A Change of Pace

Horticulture, News

The sunrise casts its light beautifully
on the Haney Hillside Garden.


My favorite permanent piece of artwork within the
Gardens, the chiseled orb by Henry Richardson.

As many of you are aware, our duty as the Coastal Maine Botanical Gardens horticulture interns is to rotate among horticulture staff members to experience what they do on a daily basis. Each of the staff members has an assigned area of the Garden that they regularly maintain. Two weeks ago, I had the pleasure of working with Patty Robbins and had quite the change of scenery compared to my previous weeks. Patty is in charge of keeping the Haney Hillside Garden and the Vayo Meditation Garden looking in tip-top shape. Since these gardens are located off the main campus, it gave me a chance to truly appreciate the beautiful woodlands that surround the property.

It has gotten to that time of year where it seems like all we do is weed and deadhead. While it is great upkeep for the Garden, it can become very tedious work to do day in and day out. The nice thing about being with Patty for the week was getting to do something other than weeding and deadheading. Some of her daily duties include cleaning the water features, sweeping off the vast amounts of stonework in her garden, and raking the paths to make them look as pristine as ever. Being the overly organized person that I am, it felt amazing to tidy up the garden on a daily basis and see what a difference a little cleaning up can do.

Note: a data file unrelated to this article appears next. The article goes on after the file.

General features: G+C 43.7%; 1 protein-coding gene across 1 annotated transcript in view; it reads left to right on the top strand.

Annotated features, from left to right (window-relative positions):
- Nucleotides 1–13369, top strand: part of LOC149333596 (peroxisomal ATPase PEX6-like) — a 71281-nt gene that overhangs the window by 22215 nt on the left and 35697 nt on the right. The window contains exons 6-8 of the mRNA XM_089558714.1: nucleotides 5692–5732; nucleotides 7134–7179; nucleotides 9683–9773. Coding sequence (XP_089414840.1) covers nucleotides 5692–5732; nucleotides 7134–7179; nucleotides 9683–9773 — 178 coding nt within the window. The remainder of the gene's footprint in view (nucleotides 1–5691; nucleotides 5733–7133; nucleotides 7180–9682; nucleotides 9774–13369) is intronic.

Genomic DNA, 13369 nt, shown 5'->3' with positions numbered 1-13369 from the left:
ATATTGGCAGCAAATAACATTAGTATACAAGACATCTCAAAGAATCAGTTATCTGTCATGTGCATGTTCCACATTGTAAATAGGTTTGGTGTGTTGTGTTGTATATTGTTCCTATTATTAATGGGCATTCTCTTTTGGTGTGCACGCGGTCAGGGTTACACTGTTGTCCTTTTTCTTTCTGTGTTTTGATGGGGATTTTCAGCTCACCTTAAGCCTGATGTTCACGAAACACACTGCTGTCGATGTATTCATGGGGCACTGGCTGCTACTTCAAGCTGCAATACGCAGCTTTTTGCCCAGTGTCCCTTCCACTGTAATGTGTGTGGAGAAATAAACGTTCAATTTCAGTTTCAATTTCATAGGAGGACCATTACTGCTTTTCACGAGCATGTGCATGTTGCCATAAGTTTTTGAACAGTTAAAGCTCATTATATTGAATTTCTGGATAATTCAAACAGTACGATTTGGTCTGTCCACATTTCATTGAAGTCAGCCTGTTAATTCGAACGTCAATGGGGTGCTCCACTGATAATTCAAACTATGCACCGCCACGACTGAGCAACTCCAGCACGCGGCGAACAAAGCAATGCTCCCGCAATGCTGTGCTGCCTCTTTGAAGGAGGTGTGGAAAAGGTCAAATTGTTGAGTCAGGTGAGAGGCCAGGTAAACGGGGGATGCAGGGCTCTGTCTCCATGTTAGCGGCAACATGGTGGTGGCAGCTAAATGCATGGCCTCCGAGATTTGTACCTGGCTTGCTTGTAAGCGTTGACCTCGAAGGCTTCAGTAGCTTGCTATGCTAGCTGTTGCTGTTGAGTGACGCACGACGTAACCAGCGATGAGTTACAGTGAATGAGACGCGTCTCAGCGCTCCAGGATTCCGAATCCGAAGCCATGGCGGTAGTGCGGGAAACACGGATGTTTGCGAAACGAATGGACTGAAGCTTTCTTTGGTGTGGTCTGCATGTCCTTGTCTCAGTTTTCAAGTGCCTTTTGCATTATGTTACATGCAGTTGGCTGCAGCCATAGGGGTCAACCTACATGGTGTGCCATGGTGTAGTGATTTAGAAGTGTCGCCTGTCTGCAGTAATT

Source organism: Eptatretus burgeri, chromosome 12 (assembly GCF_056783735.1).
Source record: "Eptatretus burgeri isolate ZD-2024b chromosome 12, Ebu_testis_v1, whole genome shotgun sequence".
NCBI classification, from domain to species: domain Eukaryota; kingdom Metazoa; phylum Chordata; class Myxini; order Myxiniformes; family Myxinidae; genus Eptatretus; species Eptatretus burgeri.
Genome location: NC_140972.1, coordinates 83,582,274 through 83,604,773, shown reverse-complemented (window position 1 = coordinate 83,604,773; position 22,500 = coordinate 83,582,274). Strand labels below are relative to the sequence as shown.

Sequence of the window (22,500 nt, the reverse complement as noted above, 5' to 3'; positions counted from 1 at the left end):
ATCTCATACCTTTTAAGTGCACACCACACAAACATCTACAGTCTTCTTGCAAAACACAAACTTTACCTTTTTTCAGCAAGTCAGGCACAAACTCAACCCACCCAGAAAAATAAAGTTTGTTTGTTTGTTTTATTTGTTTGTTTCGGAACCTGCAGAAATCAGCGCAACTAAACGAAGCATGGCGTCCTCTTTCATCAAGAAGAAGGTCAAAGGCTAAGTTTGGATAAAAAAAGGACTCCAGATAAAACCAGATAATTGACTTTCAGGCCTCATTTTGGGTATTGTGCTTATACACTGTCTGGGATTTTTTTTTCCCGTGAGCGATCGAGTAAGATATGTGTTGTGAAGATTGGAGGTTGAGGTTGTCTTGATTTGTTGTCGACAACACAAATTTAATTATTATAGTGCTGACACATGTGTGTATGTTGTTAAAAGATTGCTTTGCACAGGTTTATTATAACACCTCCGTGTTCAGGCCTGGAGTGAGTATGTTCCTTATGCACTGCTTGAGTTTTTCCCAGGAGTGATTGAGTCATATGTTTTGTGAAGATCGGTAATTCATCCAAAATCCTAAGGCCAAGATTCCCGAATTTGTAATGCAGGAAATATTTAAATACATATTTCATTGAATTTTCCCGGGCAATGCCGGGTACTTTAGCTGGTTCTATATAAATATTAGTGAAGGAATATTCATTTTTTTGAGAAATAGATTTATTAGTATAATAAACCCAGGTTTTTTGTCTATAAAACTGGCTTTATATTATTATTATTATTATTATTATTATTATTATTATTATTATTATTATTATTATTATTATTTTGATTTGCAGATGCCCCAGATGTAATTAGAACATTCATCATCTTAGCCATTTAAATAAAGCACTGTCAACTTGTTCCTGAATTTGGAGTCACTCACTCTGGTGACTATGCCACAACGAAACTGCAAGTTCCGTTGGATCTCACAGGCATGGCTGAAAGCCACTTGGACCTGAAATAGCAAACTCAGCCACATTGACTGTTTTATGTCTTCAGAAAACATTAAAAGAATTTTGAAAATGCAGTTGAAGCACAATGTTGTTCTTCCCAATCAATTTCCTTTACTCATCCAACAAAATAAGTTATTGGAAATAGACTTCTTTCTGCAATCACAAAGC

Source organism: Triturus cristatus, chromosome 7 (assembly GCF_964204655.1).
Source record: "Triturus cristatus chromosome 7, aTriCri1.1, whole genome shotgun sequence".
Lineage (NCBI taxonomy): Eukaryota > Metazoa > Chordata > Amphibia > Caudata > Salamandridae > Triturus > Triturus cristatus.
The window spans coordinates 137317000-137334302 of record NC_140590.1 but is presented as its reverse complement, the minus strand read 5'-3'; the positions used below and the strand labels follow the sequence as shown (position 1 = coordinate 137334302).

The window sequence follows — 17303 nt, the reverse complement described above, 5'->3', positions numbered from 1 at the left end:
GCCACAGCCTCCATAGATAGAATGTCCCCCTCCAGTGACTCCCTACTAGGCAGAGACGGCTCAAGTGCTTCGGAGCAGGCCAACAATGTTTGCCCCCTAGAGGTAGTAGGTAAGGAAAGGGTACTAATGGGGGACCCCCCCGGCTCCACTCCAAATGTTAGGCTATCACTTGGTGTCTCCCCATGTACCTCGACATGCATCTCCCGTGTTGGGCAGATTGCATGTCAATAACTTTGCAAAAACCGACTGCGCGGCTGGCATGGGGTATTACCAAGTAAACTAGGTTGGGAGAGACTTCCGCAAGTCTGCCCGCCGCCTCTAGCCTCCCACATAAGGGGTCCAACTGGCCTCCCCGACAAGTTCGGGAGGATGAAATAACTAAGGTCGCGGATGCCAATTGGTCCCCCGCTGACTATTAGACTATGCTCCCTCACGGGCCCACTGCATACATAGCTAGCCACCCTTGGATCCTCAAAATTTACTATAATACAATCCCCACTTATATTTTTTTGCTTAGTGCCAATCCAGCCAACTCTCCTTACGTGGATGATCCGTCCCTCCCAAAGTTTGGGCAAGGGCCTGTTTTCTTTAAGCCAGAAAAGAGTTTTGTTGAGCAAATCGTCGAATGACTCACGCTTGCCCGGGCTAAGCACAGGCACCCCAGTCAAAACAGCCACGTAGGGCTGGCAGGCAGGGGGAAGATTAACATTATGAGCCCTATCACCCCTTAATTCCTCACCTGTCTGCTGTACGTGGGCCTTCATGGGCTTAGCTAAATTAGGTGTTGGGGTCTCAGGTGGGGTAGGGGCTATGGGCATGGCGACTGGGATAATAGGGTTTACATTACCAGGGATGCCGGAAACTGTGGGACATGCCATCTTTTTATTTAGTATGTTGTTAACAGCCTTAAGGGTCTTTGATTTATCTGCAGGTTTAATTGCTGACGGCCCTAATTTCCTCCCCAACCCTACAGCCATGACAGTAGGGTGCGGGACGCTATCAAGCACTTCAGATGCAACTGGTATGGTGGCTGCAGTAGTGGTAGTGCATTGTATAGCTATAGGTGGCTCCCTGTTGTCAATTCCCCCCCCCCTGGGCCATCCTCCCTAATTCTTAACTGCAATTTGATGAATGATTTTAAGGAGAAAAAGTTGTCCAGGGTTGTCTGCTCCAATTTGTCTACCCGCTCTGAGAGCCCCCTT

If you ask me, the Haney Hillside Garden is a very underrated part of the garden. Some may just view it as the path that will take them to see the water or the trail that leads to the Fairy House Village. I, however, have developed a new-found appreciation for this forested area. The hillside winds itself in a zigzag-like pattern, and at every turn there is something new and exciting to see. Whether a bubbling water feature, stone benches or even the beautiful chiseled orb (seen at right), there is far too much to be seen in this garden to pass it by.

-Carrington Flatness, Horticulture Intern (8/12/13)